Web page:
A Dalhousie University building is being recognized with the first Rick Hansen Foundation Accessibility Certification in Eastern Canada for providing meaningful access to those with disabilities.
The Dal property receiving the recognition is the Collaborative Health Education Building (CHEB) - which brings Medicine, Dentistry, and Health faculty and students together in an integrated learning experience.
Director of Campus Planning Mary Jane Adams telling NEWS 95.7 for Dalhousie University, ensuring all buildings are fully, and easily accessible is a priority to allow all students to come together and learn.
She calls the CHEB building's certification a good first step, saying features like extra wide hallways, fully accessible and barrier free washrooms, and hospital sized elevators helped achieve this result.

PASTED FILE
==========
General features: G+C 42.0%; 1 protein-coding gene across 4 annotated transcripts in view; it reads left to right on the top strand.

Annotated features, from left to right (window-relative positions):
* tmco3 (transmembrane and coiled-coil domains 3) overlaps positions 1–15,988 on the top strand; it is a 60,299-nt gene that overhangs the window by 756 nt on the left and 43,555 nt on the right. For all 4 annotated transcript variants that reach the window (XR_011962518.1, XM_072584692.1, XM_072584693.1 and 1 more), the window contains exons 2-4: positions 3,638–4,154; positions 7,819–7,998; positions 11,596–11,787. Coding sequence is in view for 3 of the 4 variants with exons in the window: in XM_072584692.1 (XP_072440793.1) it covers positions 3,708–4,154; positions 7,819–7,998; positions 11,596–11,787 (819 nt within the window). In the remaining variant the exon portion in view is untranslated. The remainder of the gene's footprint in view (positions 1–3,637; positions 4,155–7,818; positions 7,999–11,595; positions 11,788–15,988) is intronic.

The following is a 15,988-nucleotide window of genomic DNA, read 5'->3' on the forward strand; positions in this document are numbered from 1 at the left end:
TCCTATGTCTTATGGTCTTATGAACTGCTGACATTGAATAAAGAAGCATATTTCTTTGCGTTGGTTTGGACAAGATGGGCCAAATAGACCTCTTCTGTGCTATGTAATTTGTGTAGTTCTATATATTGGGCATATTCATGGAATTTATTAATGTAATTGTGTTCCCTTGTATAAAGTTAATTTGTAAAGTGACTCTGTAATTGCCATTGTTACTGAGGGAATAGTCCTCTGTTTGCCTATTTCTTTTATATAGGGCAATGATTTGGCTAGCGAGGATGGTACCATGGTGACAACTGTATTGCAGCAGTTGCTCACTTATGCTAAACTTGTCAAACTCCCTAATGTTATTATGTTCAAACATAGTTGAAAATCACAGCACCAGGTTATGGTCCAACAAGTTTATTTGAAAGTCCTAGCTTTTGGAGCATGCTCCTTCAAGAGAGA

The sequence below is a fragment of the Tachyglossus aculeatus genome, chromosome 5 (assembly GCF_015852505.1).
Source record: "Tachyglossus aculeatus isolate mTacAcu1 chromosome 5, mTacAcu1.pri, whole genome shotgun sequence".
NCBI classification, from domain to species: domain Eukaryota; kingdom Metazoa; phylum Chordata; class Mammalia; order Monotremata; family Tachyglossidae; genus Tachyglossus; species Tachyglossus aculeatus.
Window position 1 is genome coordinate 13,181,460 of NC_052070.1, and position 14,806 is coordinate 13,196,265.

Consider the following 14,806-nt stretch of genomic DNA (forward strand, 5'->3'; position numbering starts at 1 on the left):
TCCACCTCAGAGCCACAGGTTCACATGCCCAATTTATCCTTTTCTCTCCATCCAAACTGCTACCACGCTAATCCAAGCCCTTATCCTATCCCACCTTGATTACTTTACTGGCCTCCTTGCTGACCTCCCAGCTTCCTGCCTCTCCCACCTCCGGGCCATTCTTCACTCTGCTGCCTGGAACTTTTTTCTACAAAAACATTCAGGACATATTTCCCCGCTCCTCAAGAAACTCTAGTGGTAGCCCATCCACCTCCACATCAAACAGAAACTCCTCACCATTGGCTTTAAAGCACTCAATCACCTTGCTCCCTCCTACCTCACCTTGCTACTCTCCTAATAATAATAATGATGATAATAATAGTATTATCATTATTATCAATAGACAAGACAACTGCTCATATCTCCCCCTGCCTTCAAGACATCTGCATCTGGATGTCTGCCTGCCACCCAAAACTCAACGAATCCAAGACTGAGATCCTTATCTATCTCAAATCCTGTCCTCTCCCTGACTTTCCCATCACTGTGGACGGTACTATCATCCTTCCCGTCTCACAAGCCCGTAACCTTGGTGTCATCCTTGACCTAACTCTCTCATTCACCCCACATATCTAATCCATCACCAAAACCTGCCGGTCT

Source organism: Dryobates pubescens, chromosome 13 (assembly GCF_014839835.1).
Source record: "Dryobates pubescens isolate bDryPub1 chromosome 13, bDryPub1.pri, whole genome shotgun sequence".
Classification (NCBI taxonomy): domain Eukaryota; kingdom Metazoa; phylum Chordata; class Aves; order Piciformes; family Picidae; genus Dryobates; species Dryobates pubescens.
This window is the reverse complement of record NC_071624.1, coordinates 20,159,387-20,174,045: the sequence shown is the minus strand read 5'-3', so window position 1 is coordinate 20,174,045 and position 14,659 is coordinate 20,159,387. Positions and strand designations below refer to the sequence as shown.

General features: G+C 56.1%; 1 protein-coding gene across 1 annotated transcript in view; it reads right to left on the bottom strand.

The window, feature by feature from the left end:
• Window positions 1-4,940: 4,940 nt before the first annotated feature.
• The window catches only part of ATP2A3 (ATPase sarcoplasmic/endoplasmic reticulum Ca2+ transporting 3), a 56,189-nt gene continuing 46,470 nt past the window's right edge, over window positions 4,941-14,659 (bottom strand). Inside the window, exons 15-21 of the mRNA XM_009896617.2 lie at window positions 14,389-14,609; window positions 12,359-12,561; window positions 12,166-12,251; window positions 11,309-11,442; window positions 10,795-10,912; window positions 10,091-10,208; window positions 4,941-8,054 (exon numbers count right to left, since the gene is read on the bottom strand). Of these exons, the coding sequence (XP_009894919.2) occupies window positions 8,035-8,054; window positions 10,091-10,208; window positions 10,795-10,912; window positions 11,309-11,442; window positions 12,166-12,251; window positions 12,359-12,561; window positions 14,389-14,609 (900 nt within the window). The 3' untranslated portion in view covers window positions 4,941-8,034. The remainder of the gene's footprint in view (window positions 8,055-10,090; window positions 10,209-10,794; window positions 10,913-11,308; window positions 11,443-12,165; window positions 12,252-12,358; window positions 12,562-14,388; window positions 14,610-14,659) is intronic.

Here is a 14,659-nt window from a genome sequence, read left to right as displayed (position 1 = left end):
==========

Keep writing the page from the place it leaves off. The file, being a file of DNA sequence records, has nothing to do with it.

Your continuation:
"We're an educational institution, we are open not only for faculty staff, and students for learning, but we want to make learning inclusive, it's not just for one group of people, it's for everybody," explains Adams. "So you have to have facilities, and you have to be able to maneuver around in buildings, and outside so they can get to places that they need to get to, whether they're in health education, they're in management."
Adams continues, saying "learning's not just for one group, it's for everybody."
Adams says teams of students are auditing Dal's 162 buildings to determine accessibility priorities - they are using an audit tool created by a recent graduate of the Faculty of Architecture and Planning, that measures everything from doors, to washrooms, to corridors and signage over 17 categories.
It considers not just physical accessibility for those in wheelchairs, but also those impacted by hearing issues, learning and developmental disabilities, mental and psychological challenges, memory problems, blindness, and low vision.